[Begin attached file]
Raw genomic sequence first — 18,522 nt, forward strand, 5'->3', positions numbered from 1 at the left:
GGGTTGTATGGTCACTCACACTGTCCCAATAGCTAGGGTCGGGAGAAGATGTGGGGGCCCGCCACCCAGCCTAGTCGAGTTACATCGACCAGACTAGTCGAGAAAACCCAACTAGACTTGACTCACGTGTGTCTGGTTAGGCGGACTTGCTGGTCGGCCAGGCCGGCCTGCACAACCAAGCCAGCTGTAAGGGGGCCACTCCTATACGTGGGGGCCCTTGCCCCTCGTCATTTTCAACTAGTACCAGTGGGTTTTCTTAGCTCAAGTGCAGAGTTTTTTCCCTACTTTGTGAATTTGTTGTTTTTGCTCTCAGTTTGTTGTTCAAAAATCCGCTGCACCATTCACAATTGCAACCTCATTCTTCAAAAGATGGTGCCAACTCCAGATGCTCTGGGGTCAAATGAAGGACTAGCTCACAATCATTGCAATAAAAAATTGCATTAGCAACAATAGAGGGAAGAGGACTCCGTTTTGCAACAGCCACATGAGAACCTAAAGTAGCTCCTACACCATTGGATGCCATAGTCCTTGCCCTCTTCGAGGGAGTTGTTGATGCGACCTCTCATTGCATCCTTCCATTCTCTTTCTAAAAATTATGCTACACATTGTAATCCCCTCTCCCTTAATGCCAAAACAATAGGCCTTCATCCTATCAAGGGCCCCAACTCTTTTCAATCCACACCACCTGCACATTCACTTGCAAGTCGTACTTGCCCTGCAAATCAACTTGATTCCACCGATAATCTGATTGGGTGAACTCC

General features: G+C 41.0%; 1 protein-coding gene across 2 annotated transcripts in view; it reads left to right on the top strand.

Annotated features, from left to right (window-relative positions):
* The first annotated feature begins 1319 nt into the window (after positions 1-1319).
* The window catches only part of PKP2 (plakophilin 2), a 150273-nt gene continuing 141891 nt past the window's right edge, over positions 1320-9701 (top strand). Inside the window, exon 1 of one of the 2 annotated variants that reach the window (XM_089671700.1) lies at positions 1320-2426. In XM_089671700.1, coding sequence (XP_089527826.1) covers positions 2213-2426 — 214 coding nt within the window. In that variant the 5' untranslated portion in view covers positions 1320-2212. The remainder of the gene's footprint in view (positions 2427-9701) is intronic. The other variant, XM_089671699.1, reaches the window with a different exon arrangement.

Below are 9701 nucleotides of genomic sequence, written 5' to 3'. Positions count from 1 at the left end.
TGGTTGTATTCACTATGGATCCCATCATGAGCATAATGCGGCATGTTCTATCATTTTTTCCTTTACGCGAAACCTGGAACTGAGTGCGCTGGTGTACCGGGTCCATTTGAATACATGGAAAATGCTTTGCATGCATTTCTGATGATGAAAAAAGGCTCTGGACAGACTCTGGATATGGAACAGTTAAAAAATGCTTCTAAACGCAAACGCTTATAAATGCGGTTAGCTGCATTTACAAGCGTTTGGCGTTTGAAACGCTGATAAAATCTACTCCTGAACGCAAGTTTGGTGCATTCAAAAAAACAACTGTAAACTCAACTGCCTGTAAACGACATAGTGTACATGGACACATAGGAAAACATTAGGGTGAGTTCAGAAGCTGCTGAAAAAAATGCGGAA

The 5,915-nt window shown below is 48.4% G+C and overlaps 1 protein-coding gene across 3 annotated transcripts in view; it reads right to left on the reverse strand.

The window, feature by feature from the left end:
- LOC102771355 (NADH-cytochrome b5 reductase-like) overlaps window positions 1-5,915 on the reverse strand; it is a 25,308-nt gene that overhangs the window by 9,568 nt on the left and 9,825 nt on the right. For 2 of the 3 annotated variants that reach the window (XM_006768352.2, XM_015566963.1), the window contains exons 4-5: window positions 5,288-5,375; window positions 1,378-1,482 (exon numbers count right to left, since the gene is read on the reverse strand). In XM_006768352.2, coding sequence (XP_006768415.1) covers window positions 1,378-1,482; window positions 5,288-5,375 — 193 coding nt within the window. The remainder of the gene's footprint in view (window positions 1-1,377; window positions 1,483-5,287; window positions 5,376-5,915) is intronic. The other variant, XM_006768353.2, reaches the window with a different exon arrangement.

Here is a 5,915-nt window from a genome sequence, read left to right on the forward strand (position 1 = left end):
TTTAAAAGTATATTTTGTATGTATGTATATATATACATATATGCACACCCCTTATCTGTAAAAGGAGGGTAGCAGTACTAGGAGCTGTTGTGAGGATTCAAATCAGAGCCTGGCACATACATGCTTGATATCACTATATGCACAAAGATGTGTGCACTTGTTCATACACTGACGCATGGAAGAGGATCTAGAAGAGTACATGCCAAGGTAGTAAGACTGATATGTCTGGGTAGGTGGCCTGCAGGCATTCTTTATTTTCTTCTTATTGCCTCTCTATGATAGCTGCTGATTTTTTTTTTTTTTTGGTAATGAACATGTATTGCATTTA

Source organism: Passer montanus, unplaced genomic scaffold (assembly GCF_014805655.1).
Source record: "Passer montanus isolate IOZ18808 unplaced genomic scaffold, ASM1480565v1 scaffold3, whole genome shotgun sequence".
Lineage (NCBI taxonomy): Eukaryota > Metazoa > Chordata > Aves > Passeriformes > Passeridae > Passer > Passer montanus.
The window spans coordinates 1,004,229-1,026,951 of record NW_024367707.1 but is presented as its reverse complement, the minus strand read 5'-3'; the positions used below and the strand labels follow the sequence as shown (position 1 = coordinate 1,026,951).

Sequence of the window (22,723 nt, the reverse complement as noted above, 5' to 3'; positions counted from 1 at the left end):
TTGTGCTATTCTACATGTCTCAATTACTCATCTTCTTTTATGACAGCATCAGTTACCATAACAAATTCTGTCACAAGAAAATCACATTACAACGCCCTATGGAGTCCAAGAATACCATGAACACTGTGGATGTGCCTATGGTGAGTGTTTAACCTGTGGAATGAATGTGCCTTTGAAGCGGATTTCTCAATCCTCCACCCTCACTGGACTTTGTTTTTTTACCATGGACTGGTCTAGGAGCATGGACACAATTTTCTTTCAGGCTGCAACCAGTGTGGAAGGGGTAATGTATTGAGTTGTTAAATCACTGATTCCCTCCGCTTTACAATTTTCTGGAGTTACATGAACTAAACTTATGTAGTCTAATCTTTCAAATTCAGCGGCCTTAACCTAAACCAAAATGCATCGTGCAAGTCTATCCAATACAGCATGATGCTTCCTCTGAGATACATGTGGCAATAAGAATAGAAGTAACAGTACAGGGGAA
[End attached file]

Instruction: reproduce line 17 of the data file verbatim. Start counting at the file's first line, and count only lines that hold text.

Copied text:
The window spans coordinates 1,004,229-1,026,951 of record NW_024367707.1 but is presented as its reverse complement, the minus strand read 5'-3'; the positions used below and the strand labels follow the sequence as shown (position 1 = coordinate 1,026,951).